2. Set healthy boundaries
It isn’t always easy for employees to effectively set their own boundaries between work and home life – especially in the remote world. This will continue in the hybrid work model. For this reason, hybrid managers need to lead by example, providing encouragement to disconnect and shut the laptop at certain times during the week.
A number of companies including Citigroup and HSBC last year introduced “No Zoom Fridays” to allow employees time to focus on their tasks without the interruption of meetings. Others are establishing core hours – set times when everyone must be in the office. The rest of the work hours are flexible, so employees can log time whenever and wherever they are working. Policies with flexible time built in will help your employees manage personal responsibilities – and maintain better work-life balance.
3. Keep task allocation fair
With different groups of employees working in the office and at home at various times, it may become challenging to manage workload distribution. It will be increasingly important for managers to ensure equitable workloads for all. Sometimes certain employees become overburdened with work while others find themselves under-utilized (which can also erode morale and employee engagement). To strike a balance, businesses need to distribute work equally so that everyone – whether working remote or in the office – has a good balance of engaging work, but no one is burdened with too much.
4. Ramp up fitness, collaboration, and social perks
One of the best things about the partial return to the office is the social aspect. No longer are we only connected to talking heads on a screen. It will be important to make that time in the office with colleagues not just productive, but also fun and re-invigorating. Be sure to have comfortable and attractive spaces ready for team collaboration sessions – with Keurig machines, comfy couches, and all the right new tools at hand.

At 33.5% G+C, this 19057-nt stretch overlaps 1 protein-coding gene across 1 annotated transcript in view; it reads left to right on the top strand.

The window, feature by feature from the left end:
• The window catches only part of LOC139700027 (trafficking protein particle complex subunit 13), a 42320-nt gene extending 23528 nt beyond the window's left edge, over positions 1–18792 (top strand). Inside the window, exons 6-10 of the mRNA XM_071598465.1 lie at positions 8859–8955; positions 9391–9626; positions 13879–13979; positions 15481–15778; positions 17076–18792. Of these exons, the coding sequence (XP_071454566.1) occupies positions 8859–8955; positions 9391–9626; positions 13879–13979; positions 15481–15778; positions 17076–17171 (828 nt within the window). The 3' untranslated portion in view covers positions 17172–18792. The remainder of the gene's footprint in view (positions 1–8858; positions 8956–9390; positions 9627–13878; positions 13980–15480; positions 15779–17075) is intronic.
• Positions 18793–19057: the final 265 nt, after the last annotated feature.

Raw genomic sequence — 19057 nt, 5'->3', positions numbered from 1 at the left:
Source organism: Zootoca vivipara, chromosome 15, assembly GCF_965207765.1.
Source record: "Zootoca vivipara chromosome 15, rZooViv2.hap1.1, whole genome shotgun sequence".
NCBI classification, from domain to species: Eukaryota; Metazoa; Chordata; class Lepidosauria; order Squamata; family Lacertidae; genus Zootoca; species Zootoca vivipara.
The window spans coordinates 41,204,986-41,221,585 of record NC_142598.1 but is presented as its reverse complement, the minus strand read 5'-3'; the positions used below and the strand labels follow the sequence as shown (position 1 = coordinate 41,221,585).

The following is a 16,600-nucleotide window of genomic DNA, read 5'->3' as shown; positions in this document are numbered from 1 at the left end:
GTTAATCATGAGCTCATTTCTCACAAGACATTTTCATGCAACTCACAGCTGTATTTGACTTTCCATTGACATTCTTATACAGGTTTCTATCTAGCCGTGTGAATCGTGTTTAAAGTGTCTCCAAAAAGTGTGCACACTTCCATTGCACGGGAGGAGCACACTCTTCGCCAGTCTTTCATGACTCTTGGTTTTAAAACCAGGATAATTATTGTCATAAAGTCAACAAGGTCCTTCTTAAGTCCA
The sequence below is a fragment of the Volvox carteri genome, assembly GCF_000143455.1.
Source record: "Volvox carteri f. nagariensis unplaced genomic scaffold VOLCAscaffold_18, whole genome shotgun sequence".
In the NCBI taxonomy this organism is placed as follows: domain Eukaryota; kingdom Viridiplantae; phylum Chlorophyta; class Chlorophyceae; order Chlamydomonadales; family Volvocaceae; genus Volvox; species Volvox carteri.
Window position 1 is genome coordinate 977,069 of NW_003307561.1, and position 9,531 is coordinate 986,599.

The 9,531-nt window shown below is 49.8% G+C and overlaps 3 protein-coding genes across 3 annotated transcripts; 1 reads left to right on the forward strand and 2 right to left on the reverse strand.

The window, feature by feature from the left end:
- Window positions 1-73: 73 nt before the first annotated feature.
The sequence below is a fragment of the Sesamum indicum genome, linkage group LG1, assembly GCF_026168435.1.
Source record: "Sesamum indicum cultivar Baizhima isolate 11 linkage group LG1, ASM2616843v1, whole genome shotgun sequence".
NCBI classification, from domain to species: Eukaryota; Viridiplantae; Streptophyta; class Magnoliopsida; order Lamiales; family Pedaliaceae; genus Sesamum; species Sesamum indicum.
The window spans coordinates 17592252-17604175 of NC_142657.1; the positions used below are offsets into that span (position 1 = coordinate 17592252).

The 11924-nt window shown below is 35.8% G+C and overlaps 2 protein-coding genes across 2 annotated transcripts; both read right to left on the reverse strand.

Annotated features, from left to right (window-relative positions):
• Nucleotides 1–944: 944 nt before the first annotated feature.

Beyond that, consider upgrading your office fitness spaces, organizing wellness events, and special games or social occasions to have everyone not just working, but laughing and bonding together. Social events can certainly be a powerful strategy for fostering engagement amongst employees.
5. Use the right tools
You may think of tech tools as a way to keep your fingers on the pulse of productivity. They can also be used to measure (and improve) the well-being of your workforce. Implementing a desk booking tool can also help to alleviate stress about coming into the office. Beyond their practicality, these types of tools signal to employees that their employer prioritizes safety and well-being at work.
Consider using time-tracking and productivity software to glean essential insights into your team’s workload. This way, you will be able to assign projects more fairly, establish healthy work hour limits – and take the pressure off that overburdened employee who needs a bit more balance in their life.
A Sustainable Hybrid Work Model
In the new hybrid working model, achieving work-life balance matters more than ever. As we all face the stress of a workplace transformation, establishing a sense of equilibrium, self-care, and camaraderie for your talent is so essential. Now is the time to lead by example and action – and roll out your new hybrid workplace as a healthy, happy, and balanced new normal.